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I read different things in the internet and got confused, because every website says different things.

Speaking about C.

I read about * referencing operator and & dereferencing operator; or that referencing means making a pointer point to a variable and dereferencing is accessing the value of the variable that the pointer points to. So I got confused.

Can I get a simple but thorough explanation about "referencing and de-referencing"?

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Note that the official names are address (&) and indirection (*) operator. –  Daniel Fischer Jan 8 '13 at 22:19

4 Answers 4

up vote 10 down vote accepted

Referencing means taking the address of an existing variable (using &) to set a pointer variable. In order to be valid, a pointer has to be set to the address of a variable of the same type as the pointer, without the asterisk:

int  c1;
int* p1;
c1 = 5;
p1 = &c1;
//p1 references c1

Dereferencing a pointer means using the * operator (asterisk character) to access the value stored at a pointer: NOTE: The value stored at the address of the pointer must be a value OF THE SAME TYPE as the type of variable the pointer "points" to, but there is no guarantee this is the case unless the pointer was set correctly. The type of variable the pointer points to is the type less the outermost asterisk.

int n1;
n1 = (*p1);

Invalid dereferencing may or may not cause crashes:

  • Any dereferencing of any uninitialized pointer can cause a crash
  • Dereferencing with an invalid type cast will have the potential to cause a crash.
  • Dereferencing a pointer to a variable that was dynamically allocated and was subsequently de-allocated can cause a crash
  • Dereferencing a pointer to a variable that has since gone out of scope can also cause a crash.

Invalid referencing is more likely to cause compiler errors than crashes, but it's not a good idea to rely on the compiler for this.



& is the reference operator and can be read as “address of”.
* is the dereference operator and can be read as “value pointed by”.


& is the reference operator    
* is the dereference operator


The dereference operator * is also called the indirection operator.
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For a start, you have them backwards" & is reference and * is dereference.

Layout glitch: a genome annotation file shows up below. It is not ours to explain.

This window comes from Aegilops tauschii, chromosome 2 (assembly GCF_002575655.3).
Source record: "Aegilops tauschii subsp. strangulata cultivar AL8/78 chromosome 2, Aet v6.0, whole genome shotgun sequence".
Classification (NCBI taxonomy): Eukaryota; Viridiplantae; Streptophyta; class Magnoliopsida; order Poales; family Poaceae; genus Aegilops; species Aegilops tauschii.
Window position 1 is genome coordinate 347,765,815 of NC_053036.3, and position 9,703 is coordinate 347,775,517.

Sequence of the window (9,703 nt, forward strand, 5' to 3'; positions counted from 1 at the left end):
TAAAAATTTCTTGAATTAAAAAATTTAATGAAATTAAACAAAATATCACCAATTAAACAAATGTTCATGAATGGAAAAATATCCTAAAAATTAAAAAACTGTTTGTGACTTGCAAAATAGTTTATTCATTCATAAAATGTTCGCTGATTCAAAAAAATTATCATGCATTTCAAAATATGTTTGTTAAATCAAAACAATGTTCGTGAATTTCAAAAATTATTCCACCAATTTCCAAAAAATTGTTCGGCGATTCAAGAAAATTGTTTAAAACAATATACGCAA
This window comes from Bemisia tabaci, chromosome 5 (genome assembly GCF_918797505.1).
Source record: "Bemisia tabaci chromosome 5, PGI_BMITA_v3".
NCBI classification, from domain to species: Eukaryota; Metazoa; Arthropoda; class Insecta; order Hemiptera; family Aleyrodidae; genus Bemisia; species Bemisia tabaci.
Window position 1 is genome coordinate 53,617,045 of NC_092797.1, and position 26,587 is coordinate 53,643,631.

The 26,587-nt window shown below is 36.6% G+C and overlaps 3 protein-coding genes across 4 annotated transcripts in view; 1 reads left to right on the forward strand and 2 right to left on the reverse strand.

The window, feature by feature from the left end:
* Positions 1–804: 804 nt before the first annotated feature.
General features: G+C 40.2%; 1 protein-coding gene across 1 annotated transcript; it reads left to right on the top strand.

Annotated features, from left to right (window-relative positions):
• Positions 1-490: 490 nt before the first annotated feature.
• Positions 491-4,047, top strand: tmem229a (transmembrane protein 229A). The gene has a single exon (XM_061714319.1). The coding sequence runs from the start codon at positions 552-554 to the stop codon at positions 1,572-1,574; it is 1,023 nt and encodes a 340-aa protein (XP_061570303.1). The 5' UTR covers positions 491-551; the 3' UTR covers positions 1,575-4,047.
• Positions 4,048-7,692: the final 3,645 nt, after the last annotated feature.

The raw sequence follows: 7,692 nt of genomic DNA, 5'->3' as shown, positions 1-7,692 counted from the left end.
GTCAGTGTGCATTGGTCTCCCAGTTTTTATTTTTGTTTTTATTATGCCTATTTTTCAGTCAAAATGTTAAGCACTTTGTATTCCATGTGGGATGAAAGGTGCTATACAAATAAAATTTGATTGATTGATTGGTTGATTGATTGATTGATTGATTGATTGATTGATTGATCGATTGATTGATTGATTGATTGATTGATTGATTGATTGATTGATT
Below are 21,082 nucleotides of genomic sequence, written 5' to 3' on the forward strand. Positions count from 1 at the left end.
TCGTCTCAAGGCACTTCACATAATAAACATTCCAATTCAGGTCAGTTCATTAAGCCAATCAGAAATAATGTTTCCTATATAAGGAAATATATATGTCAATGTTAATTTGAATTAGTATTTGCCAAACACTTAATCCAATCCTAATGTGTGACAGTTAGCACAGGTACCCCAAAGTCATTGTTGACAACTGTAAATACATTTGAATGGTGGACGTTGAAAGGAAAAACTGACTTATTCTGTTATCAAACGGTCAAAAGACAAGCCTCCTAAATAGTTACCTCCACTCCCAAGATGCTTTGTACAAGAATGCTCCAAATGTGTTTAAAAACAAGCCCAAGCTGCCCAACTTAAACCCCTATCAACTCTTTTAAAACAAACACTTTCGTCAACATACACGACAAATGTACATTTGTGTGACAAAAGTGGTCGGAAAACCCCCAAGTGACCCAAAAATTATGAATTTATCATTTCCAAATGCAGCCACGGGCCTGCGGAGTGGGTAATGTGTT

Referencing a variable means accessing the memory address of the variable:

int i = 5;
int * p;
p = &i; //&i returns the memory address of the variable i, which is 5

Dereferencing a variable means accessing the variable stored at a memory address:

int i = 5;
int * p;
p = &i;
*p = 7; //*p returns the variable stored at the memory address stored in p, which is i. 
//i is now 7
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Hold on, the memory address of the variable i is not 5, 5 is the value of i. Isn't it? The memory address should be something like.. 0XA234948...which we don't need to know. –  Nayana Mar 25 '13 at 8:00
@dockbudu Correct. The value of i is 5, the memory address will be some value that we have no control over (often expressed in hexidecimal). –  Approaching Darkness Fish Mar 25 '13 at 19:24

I've always heard them used in the opposite sense:

  • & is the reference operator -- it gives you a reference (pointer) to some object

  • * is the dereference operator -- it takes a reference (pointer) and gives you back the referred to object;

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find the below explanation:

int main()
    int a = 10;// say address of 'a' is 2000;
    int *p = &a; //it means 'p' is pointing[referencing] to 'a'. i.e p->2000
    int c = *p; //*p means dereferncing. it will give the content of the address pointed by 'p'. in this case 'p' is pointing to 2000[address of 'a' variable], content of 2000 is 10. so *p will give 10. 

 conclusion :

  1) & [address operator] is used for referencing.

  2) * [star operator] is used for de-referencing .
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